Looking for a job can be a very stressful time and sadly, some people are always ready to take advantage of job seekers. We call these people scammers. Jobs are scarce and as a result, finding work is becoming increasingly difficult in South Africa. Because people are aware that there are many desperate people out there seeking employment, many scammers are roaming around looking to find their next victim. To avoid having your money or your identity stolen, there are certain red flags you can apply to help identify fake job adverts.
For established employment providers, the domain of the email address often ends with the name of the company i.e. domain name appears after the @ symbol. For instance, email@example.com or firstname.lastname@example.org. Very rarely do employees use their personal email addresses such as Gmail or yahoo.
Job adverts on social media
The first red flag on social media is job adverts with very low or minimal skills required with an extremely high salary. For instance, a job advert will require no matric certificate yet offer a salary of R25 000. Secondly, the location of the interview will often be in a remote area that is not based at the local offices. Always google the location of the interview and whether the company is situated in the right area.
Pay attention to grammar like any irregular spelling errors such as “must be willing to work an learn”, noting that the correct word should be “and”. The excessive usage of exclamation marks and capital letters (which often indicates shouting). For normal job adverts, a vacancy would have gone through various channels and stakeholders, making it less likely for it to have spelling errors by the time it is posted on social media. If you’re also required to “comment YES”, “inbox” or “dm” this is also a big red flag because companies will have one central email address or portal you can use to send and submit your CV.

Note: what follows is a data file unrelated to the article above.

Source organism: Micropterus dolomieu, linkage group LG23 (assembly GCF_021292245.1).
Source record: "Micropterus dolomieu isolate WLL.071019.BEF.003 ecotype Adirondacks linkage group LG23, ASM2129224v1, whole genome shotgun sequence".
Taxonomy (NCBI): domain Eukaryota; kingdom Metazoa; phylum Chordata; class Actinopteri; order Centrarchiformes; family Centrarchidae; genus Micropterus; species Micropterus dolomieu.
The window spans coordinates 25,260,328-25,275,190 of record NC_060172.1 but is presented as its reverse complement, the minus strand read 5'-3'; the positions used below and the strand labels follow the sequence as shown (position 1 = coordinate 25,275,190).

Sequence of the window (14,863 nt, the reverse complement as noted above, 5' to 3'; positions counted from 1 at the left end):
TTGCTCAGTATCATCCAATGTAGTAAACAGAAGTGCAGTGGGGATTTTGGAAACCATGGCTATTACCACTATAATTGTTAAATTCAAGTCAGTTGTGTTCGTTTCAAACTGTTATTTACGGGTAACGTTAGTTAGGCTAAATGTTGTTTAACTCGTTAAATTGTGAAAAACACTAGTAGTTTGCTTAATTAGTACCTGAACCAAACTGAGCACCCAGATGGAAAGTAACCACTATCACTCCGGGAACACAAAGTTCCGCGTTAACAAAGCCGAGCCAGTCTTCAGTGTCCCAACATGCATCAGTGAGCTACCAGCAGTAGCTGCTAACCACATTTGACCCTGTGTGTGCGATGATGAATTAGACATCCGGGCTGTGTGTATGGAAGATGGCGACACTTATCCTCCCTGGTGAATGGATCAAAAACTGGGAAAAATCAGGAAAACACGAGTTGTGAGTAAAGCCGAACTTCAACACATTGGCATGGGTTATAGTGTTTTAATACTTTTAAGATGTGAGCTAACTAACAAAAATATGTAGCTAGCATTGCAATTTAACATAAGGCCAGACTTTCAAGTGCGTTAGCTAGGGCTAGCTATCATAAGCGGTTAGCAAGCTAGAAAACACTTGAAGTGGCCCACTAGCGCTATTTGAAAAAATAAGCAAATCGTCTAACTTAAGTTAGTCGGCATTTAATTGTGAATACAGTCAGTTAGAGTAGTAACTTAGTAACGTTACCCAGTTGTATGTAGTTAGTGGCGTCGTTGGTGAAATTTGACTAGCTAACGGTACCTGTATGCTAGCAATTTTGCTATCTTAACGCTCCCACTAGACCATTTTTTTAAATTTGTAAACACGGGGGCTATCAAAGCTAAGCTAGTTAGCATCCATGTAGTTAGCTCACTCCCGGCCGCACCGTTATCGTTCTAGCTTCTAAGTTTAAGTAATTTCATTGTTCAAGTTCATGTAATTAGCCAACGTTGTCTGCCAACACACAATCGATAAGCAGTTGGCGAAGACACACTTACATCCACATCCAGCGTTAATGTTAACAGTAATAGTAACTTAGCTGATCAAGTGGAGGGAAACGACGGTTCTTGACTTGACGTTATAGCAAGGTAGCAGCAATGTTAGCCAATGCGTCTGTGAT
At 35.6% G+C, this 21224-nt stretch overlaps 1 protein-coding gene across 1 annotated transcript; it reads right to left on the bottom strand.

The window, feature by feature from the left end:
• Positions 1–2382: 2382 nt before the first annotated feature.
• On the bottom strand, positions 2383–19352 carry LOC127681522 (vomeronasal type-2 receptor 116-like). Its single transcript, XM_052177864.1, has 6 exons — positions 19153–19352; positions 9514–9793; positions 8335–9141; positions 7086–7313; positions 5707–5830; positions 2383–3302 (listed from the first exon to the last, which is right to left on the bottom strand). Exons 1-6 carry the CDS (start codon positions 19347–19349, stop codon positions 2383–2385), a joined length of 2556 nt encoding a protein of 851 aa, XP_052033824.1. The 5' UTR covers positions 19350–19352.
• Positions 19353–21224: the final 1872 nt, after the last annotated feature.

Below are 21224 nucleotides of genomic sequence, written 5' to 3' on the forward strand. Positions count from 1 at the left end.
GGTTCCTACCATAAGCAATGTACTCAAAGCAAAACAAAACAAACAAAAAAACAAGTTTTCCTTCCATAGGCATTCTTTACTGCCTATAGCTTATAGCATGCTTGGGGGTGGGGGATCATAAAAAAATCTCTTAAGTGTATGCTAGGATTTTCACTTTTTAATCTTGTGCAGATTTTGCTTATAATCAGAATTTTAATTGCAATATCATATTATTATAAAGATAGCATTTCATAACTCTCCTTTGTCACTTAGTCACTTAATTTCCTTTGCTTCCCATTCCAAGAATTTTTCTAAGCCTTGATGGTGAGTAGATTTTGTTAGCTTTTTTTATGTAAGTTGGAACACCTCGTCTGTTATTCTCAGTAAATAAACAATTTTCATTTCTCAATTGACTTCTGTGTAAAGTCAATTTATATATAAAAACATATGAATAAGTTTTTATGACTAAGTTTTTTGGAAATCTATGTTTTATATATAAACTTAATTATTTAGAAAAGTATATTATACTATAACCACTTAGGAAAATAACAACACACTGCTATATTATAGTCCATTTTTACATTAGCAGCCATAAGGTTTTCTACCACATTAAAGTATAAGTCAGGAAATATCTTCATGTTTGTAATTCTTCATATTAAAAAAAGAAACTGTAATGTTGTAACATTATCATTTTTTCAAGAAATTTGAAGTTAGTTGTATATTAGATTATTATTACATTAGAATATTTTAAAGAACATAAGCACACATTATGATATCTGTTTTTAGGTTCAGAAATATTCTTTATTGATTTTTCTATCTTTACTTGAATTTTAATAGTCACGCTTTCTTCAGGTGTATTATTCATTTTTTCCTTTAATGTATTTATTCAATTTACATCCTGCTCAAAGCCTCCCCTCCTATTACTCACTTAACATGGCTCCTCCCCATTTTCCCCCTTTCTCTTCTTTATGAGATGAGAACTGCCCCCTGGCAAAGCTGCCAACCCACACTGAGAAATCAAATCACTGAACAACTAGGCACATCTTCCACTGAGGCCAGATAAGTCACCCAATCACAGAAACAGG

If there are any unusual expectations, such as exchanging numbers with the “HR person’ on Whatsapp, then its probably too good to be true. Ethical companies will make sure that they contact you via email or call you and at the very least, send an SMS. Another dodgy expectation is being expected to pay money upfront or some kind of fee whether for training or uniform. If you think about it, what sense does it make to ask an unemployed person to pay for items upfront? It seems like a big sign to run as fast as you can.
The key is to make sure that you use reliable sources. Do not be afraid to do your research. Go to the company website, check on the “vacancies” or “careers” tabs if it has been posted. If not, you can reach out to any query or information contacts and verify the advert. Moreover, sometimes it’s okay to use and trust your intuition. If anything feels dodgy, chance are that it is dodgy. And if you really are not sure, then ask a friend, family member, a mentor or anyone that you trust to give their opinion. Your safety is of utmost importance so rather stay safe rather than sorry.